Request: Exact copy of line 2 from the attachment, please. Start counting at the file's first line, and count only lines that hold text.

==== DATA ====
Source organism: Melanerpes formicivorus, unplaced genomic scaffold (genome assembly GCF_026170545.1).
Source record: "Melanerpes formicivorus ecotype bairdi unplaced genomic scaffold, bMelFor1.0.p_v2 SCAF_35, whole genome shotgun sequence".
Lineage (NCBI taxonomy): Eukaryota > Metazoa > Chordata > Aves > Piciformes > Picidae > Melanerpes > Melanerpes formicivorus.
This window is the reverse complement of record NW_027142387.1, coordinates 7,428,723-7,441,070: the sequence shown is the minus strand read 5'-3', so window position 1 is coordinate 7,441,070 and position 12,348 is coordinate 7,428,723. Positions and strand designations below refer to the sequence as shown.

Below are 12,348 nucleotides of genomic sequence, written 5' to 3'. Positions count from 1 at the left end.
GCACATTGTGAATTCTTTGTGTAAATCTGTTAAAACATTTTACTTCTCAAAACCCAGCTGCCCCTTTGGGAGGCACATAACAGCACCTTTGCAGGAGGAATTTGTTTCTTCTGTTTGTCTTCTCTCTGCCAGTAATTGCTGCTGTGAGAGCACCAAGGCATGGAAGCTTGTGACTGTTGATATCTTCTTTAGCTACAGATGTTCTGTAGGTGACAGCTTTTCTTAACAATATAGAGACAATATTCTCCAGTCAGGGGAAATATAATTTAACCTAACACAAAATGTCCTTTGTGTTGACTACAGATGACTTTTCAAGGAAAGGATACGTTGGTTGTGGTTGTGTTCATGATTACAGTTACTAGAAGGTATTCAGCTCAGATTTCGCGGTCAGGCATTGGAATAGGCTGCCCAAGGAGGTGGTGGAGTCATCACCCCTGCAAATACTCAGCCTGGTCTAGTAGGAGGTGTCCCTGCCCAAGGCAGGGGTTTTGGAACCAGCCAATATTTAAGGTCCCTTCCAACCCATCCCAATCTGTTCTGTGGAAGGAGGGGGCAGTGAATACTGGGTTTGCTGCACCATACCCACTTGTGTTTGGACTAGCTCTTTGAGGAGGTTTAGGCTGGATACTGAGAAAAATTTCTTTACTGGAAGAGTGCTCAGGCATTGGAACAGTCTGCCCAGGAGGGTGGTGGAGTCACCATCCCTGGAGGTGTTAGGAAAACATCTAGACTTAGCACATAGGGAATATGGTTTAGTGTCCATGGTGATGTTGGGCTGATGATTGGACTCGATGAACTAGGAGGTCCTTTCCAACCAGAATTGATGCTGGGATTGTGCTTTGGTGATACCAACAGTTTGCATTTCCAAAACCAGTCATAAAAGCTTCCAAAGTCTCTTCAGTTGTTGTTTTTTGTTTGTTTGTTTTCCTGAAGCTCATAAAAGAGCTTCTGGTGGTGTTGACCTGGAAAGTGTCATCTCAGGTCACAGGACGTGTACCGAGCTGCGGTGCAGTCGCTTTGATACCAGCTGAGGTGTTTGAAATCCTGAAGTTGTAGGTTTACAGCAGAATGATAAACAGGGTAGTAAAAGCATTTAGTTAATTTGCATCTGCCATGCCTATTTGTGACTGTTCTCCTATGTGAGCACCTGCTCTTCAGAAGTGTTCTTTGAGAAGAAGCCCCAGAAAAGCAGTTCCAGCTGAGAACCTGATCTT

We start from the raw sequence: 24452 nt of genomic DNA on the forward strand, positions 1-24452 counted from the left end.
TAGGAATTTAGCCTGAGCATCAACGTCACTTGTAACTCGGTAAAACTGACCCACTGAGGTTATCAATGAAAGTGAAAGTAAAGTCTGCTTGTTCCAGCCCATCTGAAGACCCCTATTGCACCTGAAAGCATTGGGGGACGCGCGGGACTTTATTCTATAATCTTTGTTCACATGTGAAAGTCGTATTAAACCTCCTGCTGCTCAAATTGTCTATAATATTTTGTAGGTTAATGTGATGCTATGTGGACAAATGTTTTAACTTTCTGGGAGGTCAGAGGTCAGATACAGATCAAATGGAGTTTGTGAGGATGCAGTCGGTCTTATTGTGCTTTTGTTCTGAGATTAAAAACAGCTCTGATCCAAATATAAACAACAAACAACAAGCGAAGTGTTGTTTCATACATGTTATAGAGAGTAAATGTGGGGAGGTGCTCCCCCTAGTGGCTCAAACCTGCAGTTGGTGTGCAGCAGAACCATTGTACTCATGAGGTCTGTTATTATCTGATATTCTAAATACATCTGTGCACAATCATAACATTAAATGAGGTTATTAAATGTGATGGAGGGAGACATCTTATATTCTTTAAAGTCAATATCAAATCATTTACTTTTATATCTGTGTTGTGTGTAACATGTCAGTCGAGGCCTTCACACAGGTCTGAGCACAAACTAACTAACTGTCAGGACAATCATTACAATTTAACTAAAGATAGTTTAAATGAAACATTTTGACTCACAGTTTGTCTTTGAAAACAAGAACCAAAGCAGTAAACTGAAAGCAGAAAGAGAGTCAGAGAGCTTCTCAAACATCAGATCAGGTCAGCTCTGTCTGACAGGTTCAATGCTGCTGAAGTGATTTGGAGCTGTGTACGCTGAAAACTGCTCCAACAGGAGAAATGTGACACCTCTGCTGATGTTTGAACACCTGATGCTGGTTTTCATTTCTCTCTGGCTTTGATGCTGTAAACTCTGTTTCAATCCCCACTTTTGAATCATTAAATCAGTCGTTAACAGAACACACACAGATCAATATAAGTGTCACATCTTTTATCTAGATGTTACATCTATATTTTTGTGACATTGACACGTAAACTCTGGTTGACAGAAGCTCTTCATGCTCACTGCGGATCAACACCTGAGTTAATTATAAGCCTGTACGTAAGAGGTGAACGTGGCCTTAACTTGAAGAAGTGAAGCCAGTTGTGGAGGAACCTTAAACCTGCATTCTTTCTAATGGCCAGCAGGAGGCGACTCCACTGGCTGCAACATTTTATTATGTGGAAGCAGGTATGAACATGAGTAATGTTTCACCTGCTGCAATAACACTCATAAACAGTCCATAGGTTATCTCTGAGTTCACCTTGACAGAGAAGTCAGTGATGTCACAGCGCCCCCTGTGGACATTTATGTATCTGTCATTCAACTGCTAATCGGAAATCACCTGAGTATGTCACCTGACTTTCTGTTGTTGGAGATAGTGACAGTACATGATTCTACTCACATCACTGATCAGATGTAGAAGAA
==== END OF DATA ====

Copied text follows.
Source record: "Melanerpes formicivorus ecotype bairdi unplaced genomic scaffold, bMelFor1.0.p_v2 SCAF_35, whole genome shotgun sequence".